The bottom line is your provider is your data partner. They should be there to help you under any circumstance, even if your company is going out of business. Never settle on a provider that is unwilling to offer total transparency.



Will there be any special hardware requirements placed on our company?


There is lots of good news here. By committing to a cloud-computing solution, you would need to invest less money in your data infrastructure. At most, you would only need one server to use as a backup, plus the workstations and printers you would need for your employees. You would also benefit by not needing to purchase state-of-the-art components because the real thrust of your computing power would be residing with the cloud-computing facility. The money saved could be quite substantial, depending on the size of your company.



Is there adequate protection against disasters, viruses, and errors that could affect our data?


Again, cloud computing providers rely on reputation. Through economies of scale, they can provide all clients with a protection level that each client would have trouble providing for themselves.



Will training be available for my employees?


Yes, your employees would get ample training related to accessing data and monitoring backup procedures. The training would come in the form of face-to-face live training sessions or through online webinars. Nothing would be permitted to go live until you feel your employees are up to speed and ready to go.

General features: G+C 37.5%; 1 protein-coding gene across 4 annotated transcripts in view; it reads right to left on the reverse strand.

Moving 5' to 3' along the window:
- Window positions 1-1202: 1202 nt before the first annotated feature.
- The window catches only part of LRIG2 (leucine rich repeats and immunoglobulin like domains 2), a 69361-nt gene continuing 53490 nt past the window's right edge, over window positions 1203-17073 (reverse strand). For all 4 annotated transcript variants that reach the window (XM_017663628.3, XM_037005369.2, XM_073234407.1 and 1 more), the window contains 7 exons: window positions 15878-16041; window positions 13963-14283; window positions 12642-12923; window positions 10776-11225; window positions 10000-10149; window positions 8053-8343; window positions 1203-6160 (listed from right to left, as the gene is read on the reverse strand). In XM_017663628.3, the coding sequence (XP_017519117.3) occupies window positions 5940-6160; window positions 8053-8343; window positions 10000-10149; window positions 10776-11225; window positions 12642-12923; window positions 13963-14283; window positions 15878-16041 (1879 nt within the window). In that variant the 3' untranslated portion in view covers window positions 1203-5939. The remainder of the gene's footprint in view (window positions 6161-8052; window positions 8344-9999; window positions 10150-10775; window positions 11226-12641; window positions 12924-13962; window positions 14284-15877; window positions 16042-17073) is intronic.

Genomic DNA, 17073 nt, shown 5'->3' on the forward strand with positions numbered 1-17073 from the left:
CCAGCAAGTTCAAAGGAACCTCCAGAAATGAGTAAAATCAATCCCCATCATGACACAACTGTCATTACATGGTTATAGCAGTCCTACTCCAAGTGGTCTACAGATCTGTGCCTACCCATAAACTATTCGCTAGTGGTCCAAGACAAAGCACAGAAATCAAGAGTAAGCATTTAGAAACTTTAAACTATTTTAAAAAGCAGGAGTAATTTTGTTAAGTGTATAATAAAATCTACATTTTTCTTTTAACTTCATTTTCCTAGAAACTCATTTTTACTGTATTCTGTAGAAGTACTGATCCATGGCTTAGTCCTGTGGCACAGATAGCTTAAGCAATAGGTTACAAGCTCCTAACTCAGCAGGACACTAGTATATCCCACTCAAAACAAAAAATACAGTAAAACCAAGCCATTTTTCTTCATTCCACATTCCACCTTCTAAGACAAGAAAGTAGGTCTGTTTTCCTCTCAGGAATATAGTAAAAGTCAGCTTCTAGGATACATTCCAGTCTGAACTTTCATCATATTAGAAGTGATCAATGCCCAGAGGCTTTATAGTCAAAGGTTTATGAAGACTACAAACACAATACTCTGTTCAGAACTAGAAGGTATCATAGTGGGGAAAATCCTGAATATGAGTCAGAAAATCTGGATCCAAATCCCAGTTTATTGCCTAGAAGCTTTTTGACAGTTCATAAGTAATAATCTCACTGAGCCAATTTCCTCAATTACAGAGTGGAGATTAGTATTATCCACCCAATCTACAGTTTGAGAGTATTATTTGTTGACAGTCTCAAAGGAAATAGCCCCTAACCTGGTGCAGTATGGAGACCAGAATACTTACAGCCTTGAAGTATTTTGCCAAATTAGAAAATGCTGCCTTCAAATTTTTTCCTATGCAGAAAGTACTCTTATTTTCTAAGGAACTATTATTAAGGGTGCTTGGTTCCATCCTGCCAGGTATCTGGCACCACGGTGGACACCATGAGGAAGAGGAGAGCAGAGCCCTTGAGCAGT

Is this the best data solution for a company with limited financial resources?


The short answer is an emphatic yes. Your company would likely experience substantial annual savings in a lot of areas.


First, this data option offers the benefit of workforce savings. You would likely need less emphasis on hiring an IT professional because the biggest hardware concerns would fall under the cloud-computing provider’s responsibilities. You would not be responsible for hardware installations, maintenance of updates, and software licensing.

Second, you could save a lot of money on software if you were to choose a generic software system that’s already available on the cloud’s servers. Custom software programs can get quite expensive.

Finally, you could save money in the form of higher productivity among your employees. Instead of worrying about IT issues, they can focus on doing the jobs for which they are getting paid.


cloud computing - it services - cloud services

Different Types of Cloud Solutions and How to Decide Which One is Best For You

By | Cloud